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On November 3, 1979, a coalition of Klan and neo-Nazis confronted a coalition of union organizers and civil rights workers who were preparing for a legal and peaceful march against the Klan and in favor of greater unionization of the textile mills in the Greensboro, N.C. area. In what could be described variously as an ambush, a massacre, or a shoot-out, the attackers fired into the unarmed crowd of demonstrators, killing 5 and wounding 10. Greensboro: the racially and economically divided city that was home to the first-ever student sit-in protest that launched the modern aggressive civil rights movement, but also a city wedded to outward shows of civility designed to advance the “chamber of commerce image of the new South.” For generations, Greensboro residents were wedded to two competing narratives that were products of vastly different cultural, ideological, and empirical grounds. Over the course of three trials involving the shootings—two criminal and one civil—these two competing narratives were put to the test, and the outcomes were mostly unfortunate and completely unsatisfying to the widows and survivors. In one final effort to rewrite the narratives, this time as a significantly less ideologically grounded single narrative, the Greensboro Truth and Reconciliation Commission was formed—the first-ever American TRC. In this presentation I will explore the different competing narratives, the limits of systems of retributive justice, and the potential value in restorative justice.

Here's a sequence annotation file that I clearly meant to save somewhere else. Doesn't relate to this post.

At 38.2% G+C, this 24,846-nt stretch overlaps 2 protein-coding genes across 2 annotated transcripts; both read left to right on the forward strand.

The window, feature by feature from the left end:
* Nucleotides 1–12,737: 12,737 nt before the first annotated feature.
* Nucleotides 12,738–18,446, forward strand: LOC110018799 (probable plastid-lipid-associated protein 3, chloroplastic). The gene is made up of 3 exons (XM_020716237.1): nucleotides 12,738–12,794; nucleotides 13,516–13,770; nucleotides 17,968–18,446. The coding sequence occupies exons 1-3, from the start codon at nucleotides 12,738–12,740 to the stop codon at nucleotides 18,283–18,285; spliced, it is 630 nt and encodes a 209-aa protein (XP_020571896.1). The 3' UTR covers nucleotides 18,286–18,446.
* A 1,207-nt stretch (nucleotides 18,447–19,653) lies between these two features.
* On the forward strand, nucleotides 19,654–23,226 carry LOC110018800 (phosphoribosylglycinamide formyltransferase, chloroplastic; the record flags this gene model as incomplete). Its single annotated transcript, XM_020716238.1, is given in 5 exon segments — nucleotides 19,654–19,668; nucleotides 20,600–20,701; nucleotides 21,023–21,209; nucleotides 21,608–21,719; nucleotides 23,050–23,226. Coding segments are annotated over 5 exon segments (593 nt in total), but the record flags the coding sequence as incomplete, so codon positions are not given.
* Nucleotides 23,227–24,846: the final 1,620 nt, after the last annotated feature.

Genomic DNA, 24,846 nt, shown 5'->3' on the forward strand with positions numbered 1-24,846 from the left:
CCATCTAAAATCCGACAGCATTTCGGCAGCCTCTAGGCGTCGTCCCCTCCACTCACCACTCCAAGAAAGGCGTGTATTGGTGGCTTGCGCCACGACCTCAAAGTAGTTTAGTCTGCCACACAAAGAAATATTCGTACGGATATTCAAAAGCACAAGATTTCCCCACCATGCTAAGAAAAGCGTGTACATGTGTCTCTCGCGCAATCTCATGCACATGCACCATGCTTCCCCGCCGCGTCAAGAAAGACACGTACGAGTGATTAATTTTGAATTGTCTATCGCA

The Whitman College Alumni Association would like to thank Bill and Mary Way for hosting this event in their home. There will be Walla Walla wine and light hors d'oeuvres served before and following the lecture and Q & A.
RSVP by April 5 using the form below.
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